When President Franklin Roosevelt brought the federal minimum wage into its infancy, California’s had already graduated from college and was in the workforce. It was a new deal for the American people, but less so for Californians who enjoyed the benefits of a wage floor enacted twenty-two years prior.
This year marks the Centennial of California’s minimum wage, which at the time assured that workers would be paid at least 16 cents for every hour of labor. It was a landmark guarantee from government to working class people—wage levels were formally recognized as a concern for state economic growth.
Since 1916 wages have not kept pace with the cost of living, and low-wage workers constitute an ever-increasing share of our workforce. In fact, the purchasing power of low-wage workers peaked in 1968. The current state minimum wage of $10 per hour means that millions—six million at last count—of Californians are among the working poor, keeping their heads barely above water, financially — despite working longer hours.
Four in ten Californians live in or near poverty. A mere four hundred dollars in weekly gross income make rent, food, clothing, insurance, medicine, and school supplies seem like luxuries. What makes these realities more challenging is that one-third of low wage earners in California are under age thirty. Nearly sixty percent are under age forty—many of whom are parents of minor children.
With Governor Brown and my colleagues in the Legislature taking action to put California on the path to a $15 an hour minimum wage, we are recognizing our historic obligation to begin building an economy whose foundation is justice. We hope to foster an economy that rewards hard work with a living wage that works for all Californians.
Now, responsible leaders are obliged to shepherd in an era of smart policy for economic justice and inclusion.
I was born in 1987—an heir to the benefits of New Deal policy and Civil Rights advances—and believe deeply that economic justice should be a priority in responsible policy development. My affirmative vote to raise wages for nearly six million Californians is decidedly pro-growth and pro-worker.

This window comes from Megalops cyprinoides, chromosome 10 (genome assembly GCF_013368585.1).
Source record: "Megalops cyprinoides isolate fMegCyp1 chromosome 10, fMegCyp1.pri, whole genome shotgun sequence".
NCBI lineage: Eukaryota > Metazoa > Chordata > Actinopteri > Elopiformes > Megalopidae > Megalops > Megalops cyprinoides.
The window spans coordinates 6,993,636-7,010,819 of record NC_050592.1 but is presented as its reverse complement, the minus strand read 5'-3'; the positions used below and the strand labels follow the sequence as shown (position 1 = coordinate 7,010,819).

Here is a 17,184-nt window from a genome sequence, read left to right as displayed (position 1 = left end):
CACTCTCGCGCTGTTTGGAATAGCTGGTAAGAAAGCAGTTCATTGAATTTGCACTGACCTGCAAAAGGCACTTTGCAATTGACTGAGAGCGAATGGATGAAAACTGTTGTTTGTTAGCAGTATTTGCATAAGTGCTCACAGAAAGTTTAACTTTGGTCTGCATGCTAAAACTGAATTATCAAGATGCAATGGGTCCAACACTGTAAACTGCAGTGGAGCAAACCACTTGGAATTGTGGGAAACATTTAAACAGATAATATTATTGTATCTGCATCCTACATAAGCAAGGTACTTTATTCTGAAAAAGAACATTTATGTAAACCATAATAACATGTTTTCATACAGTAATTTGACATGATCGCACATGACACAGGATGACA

As Chair of the California Assembly Committee on Revenue & Taxation, I scrutinize economic policy through the lenses of history, justice, and potential for net economic benefit. The coming minimum wage increase will give a needed boost to workers in the immediate and has equal importance as an investment in the future purchasing power of consumers.
That’s a future where — dollar by dollar, hour by hour — all Californians have an opportunity to work themselves into the middle class. Now, responsible leaders are obliged to shepherd in an era of smart policy for economic justice and inclusion. If we do, we will meet the moral obligation of governance, and our achievements can again shape history.
The coming increase in the minimum wage will accelerate the ascendance of those who were already poised through good fortune, the sweat of their brow and mental discipline to transcend poverty. California’s century-old enactment of a minimum wage was sound policy. We simply honor our past by investing in our future.
Sebastian Ridley-Thomas serves the South and West Los Angeles areas in the California Legislature.